5. Google sends the authorization code to your token exchange endpoint, which verifies the authenticity of the code and returns an access token and a refresh token. The access token is a short-lived token that your service accepts as credentials to access APIs. The refresh token is a long-lived token that Google can store and use to acquire new access tokens when they expire.
  6. After the user has completed the account linking flow, every subsequent request sent from the Assistant to your fulfillment webhook contains an access token.

The implicit code flow can be summarized as follows:

  1. Your Action asks the user if they want to link their account with your service.
  2. After the user agrees to link accounts, Google opens your authorization endpoint in the user’s browser.
  3. The user signs in (if not signed in already) and grants Google permission to access their data with your API (if they haven’t already granted permission).
  4. Your service creates an access token and returns it to Google by redirecting the user’s browser back to Google with the access token attached to the request.
  5. After the user has completed the account linking flow, Google calls your service’s APIs and attaches the access token with each request. Your service verifies that the access token grants Google authorization to access the API and then completes the API call.

The fundamental authorization code flow is as follows:

  1. Your Action asks the user if they want to link their account with your service.
  2. After the user agrees to link accounts, Google opens your authorization endpoint in the user’s browser. If the flow started on a voice-only device for an Action, Google would transfer the execution to a phone.
  3. The user signs in (if not signed in already) and grants Google permission to access their data with your API (if they haven’t already granted permission).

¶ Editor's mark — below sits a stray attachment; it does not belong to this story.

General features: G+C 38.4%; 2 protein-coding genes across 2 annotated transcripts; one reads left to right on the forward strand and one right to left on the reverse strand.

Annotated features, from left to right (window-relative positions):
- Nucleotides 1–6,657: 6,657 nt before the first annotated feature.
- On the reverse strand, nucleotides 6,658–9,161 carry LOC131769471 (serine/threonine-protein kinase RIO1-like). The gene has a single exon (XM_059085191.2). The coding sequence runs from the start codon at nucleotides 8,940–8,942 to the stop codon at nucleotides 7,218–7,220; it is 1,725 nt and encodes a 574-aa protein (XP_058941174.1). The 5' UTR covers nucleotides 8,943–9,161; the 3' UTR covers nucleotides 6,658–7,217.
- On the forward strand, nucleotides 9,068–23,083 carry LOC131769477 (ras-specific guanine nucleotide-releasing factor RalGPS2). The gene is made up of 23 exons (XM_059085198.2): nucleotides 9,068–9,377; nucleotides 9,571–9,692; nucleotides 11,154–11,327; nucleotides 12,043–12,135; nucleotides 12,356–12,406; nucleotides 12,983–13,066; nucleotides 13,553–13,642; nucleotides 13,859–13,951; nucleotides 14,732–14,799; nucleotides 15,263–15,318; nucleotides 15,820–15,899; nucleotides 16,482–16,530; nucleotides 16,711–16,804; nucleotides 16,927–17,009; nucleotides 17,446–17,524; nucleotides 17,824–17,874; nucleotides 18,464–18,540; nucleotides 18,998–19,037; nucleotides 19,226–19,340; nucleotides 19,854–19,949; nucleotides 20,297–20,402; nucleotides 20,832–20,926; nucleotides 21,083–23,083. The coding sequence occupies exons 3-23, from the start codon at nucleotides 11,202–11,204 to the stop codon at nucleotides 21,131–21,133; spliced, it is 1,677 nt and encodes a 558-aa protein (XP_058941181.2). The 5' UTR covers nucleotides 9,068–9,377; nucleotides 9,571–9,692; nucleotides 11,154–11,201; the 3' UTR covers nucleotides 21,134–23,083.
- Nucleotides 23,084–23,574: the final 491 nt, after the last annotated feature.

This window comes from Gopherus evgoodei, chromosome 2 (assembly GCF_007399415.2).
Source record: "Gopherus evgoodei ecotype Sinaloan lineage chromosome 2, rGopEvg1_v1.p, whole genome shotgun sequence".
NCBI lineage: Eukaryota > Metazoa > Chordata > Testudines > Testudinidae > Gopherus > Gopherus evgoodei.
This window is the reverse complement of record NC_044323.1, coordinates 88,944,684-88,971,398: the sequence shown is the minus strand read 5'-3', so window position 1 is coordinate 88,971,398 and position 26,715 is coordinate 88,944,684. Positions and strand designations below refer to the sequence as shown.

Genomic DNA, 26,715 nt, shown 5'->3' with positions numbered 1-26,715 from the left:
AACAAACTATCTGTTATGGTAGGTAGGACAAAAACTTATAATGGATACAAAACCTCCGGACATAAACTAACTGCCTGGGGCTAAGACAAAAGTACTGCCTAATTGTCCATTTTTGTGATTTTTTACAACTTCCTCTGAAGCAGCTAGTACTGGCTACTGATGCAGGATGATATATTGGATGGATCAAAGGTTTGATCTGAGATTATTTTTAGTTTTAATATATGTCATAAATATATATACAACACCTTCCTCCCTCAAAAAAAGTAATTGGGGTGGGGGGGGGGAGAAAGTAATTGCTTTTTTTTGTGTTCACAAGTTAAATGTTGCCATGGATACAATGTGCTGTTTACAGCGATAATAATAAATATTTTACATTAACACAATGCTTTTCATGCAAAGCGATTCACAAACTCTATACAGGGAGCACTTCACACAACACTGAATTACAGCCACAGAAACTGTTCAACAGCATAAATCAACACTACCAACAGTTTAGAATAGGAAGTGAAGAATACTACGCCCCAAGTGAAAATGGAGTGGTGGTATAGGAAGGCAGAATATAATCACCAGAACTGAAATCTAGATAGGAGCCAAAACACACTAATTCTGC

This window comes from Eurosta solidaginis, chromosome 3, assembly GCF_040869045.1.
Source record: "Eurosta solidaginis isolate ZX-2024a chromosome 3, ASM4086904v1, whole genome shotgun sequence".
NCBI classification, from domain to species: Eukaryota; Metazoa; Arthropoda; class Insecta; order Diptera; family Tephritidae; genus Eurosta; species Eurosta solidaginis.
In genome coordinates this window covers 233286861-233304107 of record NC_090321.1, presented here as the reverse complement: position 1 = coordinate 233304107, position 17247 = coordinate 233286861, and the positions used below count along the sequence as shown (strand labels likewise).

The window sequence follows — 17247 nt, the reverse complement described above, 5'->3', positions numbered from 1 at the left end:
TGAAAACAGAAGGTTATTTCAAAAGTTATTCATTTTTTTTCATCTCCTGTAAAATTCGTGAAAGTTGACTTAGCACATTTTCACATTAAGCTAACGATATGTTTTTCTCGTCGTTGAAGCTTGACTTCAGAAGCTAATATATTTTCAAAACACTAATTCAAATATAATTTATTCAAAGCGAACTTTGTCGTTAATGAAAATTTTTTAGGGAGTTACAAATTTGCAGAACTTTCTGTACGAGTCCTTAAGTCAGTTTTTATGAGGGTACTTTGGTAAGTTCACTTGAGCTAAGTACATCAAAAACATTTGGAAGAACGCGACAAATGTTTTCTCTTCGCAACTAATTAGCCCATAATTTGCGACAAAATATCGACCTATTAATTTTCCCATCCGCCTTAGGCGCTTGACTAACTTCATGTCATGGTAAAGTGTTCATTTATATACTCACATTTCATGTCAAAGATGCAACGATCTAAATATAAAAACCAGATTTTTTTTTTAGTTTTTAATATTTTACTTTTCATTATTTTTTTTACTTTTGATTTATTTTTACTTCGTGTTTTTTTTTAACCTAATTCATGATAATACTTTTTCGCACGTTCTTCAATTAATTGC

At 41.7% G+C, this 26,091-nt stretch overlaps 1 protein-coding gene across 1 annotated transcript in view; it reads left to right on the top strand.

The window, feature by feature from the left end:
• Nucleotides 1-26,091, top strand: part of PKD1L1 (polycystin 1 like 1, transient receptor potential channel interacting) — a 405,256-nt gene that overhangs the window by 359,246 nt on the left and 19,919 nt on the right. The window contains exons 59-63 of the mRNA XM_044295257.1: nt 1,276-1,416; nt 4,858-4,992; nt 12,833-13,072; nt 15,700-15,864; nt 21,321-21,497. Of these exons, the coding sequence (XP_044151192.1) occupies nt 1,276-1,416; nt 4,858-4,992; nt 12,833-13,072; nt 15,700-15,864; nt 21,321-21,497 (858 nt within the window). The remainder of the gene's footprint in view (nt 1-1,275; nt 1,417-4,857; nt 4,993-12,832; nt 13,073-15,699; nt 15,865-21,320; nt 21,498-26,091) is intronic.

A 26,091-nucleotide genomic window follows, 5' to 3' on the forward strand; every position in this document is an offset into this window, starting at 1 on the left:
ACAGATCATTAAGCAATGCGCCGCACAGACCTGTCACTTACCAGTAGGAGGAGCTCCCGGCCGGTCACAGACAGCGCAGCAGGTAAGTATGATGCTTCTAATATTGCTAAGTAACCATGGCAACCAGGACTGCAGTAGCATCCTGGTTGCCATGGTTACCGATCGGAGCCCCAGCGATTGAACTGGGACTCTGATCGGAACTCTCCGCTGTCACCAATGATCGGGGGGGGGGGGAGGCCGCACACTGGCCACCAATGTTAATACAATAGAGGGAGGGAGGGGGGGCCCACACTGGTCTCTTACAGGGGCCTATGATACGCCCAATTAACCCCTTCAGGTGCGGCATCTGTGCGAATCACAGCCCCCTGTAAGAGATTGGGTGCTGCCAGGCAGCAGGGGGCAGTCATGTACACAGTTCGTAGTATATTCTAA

4. Your service creates an authorization code and returns it to Google by redirecting the user's browser back to Google with the short-lived authorization code attached to the request.
  5. Google sends the authorization code to your token exchange endpoint, which verifies the authenticity of the code and returns an access token and a refresh token. The access token is a short-lived token that your service accepts as credentials to access APIs. The refresh token is a long-lived token that Google can store and use to acquire new access tokens when they expire.
  6. After the user has completed the account linking flow, every subsequent request sent from the Assistant to your fulfillment webhook contains an access token.

OAuth flows

This section goes over the various flows that can occur with OAuth.

Each flow contains these common steps after the user invokes your Action:

In the flow above, you call the actions.intent.SIGN_IN helper intent to start the account linking flow. The Assistant asks the user if they want to link their account with your service and shows them a screen with the requested permissions. When the user consents, Google then redirects the user to your service’s authorization endpoint in the browser. The user signs in (or, depending on your configuration, creates a new account) and grants your Action permission to access their data.

The flows after this point differ based on whether or not you implemented the implicit flow or authorization code flow. These flows are described in the following sections.

Flow 1: User signs in with implicit flow

After the user logs in and their credentials are verified, your service creates a long-lived access token and returns it to Google. At this point, the user’s identity in your Action is linked to the account they signed in with, and the access token is attached to each API call Google makes to your service’s APIs.

Flow 2: User signs in with authorization code flow

After the user logs in and their credentials are verified, your service creates an authorization code and returns it to Google.

This authorization code is sent to your token exchange endpoint, which returns both an access token and a refresh token. At this point, the user’s identity in your Action is linked to whatever account they signed in with, and every subsequent request sent from the Assistant to your fulfillment contains an access token.